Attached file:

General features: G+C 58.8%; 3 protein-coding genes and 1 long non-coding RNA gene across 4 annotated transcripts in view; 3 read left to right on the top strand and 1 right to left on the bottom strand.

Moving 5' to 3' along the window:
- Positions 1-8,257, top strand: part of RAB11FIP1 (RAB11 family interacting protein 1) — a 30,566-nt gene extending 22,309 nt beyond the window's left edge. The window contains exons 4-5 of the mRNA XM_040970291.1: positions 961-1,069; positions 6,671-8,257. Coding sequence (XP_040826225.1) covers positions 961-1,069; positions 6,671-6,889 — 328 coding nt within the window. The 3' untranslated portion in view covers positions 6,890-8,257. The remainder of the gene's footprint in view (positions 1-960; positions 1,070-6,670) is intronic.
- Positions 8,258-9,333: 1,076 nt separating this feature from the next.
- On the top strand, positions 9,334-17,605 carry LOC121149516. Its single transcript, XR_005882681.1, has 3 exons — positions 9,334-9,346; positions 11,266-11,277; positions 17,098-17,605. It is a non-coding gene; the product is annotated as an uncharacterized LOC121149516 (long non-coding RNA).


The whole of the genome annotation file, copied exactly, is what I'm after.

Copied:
General features: G+C 58.8%; 3 protein-coding genes and 1 long non-coding RNA gene across 4 annotated transcripts in view; 3 read left to right on the top strand and 1 right to left on the bottom strand.

Moving 5' to 3' along the window:
- Positions 1-8,257, top strand: part of RAB11FIP1 (RAB11 family interacting protein 1) — a 30,566-nt gene extending 22,309 nt beyond the window's left edge. The window contains exons 4-5 of the mRNA XM_040970291.1: positions 961-1,069; positions 6,671-8,257. Coding sequence (XP_040826225.1) covers positions 961-1,069; positions 6,671-6,889 — 328 coding nt within the window. The 3' untranslated portion in view covers positions 6,890-8,257. The remainder of the gene's footprint in view (positions 1-960; positions 1,070-6,670) is intronic.
- Positions 8,258-9,333: 1,076 nt separating this feature from the next.
- On the top strand, positions 9,334-17,605 carry LOC121149516. Its single transcript, XR_005882681.1, has 3 exons — positions 9,334-9,346; positions 11,266-11,277; positions 17,098-17,605. It is a non-coding gene; the product is annotated as an uncharacterized LOC121149516 (long non-coding RNA).